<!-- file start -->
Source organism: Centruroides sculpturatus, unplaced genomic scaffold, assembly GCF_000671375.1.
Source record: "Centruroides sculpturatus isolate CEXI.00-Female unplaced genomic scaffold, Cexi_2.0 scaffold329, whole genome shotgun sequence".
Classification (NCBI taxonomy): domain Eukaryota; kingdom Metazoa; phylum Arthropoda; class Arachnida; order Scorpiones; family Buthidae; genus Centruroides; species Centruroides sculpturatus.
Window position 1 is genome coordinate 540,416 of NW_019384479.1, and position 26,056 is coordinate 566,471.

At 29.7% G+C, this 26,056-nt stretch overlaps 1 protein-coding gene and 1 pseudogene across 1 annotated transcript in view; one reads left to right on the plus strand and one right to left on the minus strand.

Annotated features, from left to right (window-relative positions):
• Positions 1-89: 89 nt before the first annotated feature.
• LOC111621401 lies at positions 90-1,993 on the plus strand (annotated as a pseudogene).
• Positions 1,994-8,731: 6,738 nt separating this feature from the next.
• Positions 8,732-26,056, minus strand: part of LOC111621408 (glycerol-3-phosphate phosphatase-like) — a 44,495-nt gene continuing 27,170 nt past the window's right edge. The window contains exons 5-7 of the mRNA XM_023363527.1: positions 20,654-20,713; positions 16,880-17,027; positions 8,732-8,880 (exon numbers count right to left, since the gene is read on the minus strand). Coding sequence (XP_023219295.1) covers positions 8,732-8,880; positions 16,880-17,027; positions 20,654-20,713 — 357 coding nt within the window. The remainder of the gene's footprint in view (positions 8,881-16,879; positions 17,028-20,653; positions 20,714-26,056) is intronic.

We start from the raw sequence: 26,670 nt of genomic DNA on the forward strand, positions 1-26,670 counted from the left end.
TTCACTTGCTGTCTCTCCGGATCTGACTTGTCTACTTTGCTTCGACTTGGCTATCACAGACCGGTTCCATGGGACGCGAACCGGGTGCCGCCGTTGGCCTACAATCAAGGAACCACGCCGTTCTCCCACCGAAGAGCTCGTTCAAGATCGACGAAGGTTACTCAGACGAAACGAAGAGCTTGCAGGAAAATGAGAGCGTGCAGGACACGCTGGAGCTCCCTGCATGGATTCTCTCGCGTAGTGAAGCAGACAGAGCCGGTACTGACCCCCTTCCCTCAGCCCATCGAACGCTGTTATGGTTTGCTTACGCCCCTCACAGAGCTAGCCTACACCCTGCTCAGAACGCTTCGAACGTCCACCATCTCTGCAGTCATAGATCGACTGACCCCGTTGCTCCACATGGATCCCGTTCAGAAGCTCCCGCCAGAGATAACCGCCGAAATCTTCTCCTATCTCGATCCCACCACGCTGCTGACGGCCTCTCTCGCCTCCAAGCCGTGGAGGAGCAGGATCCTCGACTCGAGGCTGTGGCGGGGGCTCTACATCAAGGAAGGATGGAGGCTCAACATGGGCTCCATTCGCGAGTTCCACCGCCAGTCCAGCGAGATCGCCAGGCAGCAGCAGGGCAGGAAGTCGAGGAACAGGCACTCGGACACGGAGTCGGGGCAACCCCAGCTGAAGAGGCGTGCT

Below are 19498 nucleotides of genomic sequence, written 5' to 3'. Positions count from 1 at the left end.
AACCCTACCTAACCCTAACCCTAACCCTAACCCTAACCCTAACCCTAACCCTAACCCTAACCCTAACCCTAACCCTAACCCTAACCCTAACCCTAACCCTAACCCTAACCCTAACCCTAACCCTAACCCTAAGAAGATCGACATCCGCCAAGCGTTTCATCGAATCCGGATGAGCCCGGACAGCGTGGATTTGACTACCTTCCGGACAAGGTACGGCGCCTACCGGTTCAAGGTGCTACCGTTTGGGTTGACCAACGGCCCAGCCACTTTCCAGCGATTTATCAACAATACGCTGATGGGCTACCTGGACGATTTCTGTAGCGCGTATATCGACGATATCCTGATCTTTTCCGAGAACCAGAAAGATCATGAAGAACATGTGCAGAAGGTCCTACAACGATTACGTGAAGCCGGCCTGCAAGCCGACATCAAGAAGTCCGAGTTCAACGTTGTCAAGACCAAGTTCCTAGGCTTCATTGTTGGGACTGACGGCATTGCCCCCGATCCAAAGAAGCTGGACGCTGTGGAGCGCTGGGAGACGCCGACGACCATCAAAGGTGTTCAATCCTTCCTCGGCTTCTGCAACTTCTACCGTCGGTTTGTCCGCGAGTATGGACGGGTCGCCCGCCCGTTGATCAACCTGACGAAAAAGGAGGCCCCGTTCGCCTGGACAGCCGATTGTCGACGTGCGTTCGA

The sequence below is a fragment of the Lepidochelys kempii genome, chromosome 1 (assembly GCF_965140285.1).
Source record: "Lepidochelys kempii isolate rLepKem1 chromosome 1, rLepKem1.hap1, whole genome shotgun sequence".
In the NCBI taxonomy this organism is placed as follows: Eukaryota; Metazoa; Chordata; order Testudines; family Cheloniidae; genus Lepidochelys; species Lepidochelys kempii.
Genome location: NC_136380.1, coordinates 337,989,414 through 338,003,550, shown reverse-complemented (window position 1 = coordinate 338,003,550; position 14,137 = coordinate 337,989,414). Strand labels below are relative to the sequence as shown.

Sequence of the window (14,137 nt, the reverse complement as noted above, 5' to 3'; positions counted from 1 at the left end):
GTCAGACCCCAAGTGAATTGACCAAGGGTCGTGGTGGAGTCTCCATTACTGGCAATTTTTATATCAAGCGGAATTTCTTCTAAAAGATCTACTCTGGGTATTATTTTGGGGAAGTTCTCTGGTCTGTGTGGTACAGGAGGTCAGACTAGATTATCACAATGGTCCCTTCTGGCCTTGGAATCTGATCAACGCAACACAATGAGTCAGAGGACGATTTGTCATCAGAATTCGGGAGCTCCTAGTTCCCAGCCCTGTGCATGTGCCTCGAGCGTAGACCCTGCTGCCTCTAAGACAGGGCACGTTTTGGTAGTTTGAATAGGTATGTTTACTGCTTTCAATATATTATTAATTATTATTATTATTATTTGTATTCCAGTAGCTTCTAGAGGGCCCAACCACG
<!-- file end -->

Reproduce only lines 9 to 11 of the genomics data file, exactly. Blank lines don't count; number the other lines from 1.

• Positions 1,994-8,731: 6,738 nt separating this feature from the next.
• Positions 8,732-26,056, minus strand: part of LOC111621408 (glycerol-3-phosphate phosphatase-like) — a 44,495-nt gene continuing 27,170 nt past the window's right edge. The window contains exons 5-7 of the mRNA XM_023363527.1: positions 20,654-20,713; positions 16,880-17,027; positions 8,732-8,880 (exon numbers count right to left, since the gene is read on the minus strand). Coding sequence (XP_023219295.1) covers positions 8,732-8,880; positions 16,880-17,027; positions 20,654-20,713 — 357 coding nt within the window. The remainder of the gene's footprint in view (positions 8,881-16,879; positions 17,028-20,653; positions 20,714-26,056) is intronic.

We start from the raw sequence: 26,670 nt of genomic DNA on the forward strand, positions 1-26,670 counted from the left end.